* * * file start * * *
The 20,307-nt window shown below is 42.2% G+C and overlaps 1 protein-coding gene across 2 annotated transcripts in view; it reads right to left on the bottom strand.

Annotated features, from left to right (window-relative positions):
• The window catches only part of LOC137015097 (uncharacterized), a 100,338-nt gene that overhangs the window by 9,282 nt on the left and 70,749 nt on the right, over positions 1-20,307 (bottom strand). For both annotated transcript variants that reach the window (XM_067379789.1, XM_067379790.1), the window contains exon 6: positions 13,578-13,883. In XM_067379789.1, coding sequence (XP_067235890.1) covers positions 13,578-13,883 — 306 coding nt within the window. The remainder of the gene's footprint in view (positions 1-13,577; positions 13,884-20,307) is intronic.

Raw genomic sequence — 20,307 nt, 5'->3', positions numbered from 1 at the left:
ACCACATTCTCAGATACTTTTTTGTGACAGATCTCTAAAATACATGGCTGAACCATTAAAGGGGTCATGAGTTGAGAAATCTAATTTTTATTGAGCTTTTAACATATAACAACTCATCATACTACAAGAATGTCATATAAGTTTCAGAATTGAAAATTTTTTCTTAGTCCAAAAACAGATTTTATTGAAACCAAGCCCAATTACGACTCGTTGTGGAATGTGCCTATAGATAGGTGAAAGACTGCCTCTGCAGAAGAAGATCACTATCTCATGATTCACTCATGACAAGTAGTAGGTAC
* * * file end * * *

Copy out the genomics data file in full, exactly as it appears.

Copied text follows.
The 20,307-nt window shown below is 42.2% G+C and overlaps 1 protein-coding gene across 2 annotated transcripts in view; it reads right to left on the bottom strand.

Annotated features, from left to right (window-relative positions):
• The window catches only part of LOC137015097 (uncharacterized), a 100,338-nt gene that overhangs the window by 9,282 nt on the left and 70,749 nt on the right, over positions 1-20,307 (bottom strand). For both annotated transcript variants that reach the window (XM_067379789.1, XM_067379790.1), the window contains exon 6: positions 13,578-13,883. In XM_067379789.1, coding sequence (XP_067235890.1) covers positions 13,578-13,883 — 306 coding nt within the window. The remainder of the gene's footprint in view (positions 1-13,577; positions 13,884-20,307) is intronic.

Raw genomic sequence — 20,307 nt, 5'->3', positions numbered from 1 at the left:
ACCACATTCTCAGATACTTTTTTGTGACAGATCTCTAAAATACATGGCTGAACCATTAAAGGGGTCATGAGTTGAGAAATCTAATTTTTATTGAGCTTTTAACATATAACAACTCATCATACTACAAGAATGTCATATAAGTTTCAGAATTGAAAATTTTTTCTTAGTCCAAAAACAGATTTTATTGAAACCAAGCCCAATTACGACTCGTTGTGGAATGTGCCTATAGATAGGTGAAAGACTGCCTCTGCAGAAGAAGATCACTATCTCATGATTCACTCATGACAAGTAGTAGGTAC